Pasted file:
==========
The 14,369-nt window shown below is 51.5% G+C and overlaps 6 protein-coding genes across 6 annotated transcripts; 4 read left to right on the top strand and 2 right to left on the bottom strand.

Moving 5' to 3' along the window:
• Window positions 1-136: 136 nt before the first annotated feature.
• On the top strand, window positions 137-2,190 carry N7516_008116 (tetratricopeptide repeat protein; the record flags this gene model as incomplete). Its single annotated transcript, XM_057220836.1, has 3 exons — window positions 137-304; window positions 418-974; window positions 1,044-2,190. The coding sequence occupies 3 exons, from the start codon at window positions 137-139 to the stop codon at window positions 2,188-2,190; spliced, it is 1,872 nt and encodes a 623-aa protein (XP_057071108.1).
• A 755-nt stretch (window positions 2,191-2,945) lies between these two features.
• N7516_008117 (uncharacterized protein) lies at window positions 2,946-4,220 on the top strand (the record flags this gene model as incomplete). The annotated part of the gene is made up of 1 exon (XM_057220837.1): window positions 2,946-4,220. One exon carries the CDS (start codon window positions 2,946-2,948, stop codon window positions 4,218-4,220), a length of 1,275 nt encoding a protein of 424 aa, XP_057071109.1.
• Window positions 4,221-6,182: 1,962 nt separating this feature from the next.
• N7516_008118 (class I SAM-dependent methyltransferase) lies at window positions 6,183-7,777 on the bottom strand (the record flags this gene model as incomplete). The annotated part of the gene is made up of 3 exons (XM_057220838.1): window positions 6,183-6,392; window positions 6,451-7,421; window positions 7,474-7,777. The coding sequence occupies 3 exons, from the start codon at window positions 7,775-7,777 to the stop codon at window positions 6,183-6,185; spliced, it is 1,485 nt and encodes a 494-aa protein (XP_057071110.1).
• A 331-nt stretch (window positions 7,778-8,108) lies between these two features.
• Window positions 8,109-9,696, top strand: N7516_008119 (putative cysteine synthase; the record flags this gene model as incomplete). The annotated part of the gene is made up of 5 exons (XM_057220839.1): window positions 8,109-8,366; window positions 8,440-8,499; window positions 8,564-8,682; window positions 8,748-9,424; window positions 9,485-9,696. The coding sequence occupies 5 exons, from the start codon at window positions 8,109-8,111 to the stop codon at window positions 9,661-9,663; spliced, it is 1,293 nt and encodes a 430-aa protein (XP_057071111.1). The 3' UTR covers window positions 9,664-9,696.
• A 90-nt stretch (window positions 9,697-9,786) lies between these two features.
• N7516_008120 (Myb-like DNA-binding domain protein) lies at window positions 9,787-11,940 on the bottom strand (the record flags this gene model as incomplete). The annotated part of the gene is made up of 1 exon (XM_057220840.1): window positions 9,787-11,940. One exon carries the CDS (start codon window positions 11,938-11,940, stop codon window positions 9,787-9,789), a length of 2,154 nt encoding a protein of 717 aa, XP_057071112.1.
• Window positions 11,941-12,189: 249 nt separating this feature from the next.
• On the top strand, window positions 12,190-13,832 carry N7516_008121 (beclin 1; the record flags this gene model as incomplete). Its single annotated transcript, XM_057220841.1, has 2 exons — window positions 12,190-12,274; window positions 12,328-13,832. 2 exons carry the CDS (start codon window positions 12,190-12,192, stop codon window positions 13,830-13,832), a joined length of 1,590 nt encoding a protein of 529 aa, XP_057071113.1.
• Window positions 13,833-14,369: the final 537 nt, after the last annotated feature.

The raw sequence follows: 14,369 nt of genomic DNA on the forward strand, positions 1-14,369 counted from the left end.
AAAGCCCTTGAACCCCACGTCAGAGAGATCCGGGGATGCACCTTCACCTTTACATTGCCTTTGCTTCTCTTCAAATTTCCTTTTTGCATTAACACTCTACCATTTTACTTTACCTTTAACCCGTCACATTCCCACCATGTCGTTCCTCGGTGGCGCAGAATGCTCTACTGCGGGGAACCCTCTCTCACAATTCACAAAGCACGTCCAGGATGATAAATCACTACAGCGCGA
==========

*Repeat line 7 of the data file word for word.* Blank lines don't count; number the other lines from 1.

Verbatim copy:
• Window positions 4,221-6,182: 1,962 nt separating this feature from the next.